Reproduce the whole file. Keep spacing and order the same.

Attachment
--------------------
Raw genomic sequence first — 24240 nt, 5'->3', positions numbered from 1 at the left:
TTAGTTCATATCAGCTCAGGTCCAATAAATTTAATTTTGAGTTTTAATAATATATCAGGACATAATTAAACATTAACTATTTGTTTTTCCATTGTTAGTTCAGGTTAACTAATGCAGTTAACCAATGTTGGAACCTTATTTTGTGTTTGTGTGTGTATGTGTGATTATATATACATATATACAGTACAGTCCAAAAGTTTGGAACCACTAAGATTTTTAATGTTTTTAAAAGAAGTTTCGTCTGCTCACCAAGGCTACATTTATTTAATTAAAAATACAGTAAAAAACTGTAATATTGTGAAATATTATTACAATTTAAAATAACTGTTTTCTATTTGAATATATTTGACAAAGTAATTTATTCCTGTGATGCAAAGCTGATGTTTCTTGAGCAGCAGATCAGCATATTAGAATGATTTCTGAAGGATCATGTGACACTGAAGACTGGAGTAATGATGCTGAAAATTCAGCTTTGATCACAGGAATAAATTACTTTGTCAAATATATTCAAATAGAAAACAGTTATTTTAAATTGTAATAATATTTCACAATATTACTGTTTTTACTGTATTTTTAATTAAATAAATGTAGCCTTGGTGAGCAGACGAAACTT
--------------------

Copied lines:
Raw genomic sequence first — 24240 nt, 5'->3', positions numbered from 1 at the left:
TTAGTTCATATCAGCTCAGGTCCAATAAATTTAATTTTGAGTTTTAATAATATATCAGGACATAATTAAACATTAACTATTTGTTTTTCCATTGTTAGTTCAGGTTAACTAATGCAGTTAACCAATGTTGGAACCTTATTTTGTGTTTGTGTGTGTATGTGTGATTATATATACATATATACAGTACAGTCCAAAAGTTTGGAACCACTAAGATTTTTAATGTTTTTAAAAGAAGTTTCGTCTGCTCACCAAGGCTACATTTATTTAATTAAAAATACAGTAAAAAACTGTAATATTGTGAAATATTATTACAATTTAAAATAACTGTTTTCTATTTGAATATATTTGACAAAGTAATTTATTCCTGTGATGCAAAGCTGATGTTTCTTGAGCAGCAGATCAGCATATTAGAATGATTTCTGAAGGATCATGTGACACTGAAGACTGGAGTAATGATGCTGAAAATTCAGCTTTGATCACAGGAATAAATTACTTTGTCAAATATATTCAAATAGAAAACAGTTATTTTAAATTGTAATAATATTTCACAATATTACTGTTTTTACTGTATTTTTAATTAAATAAATGTAGCCTTGGTGAGCAGACGAAACTT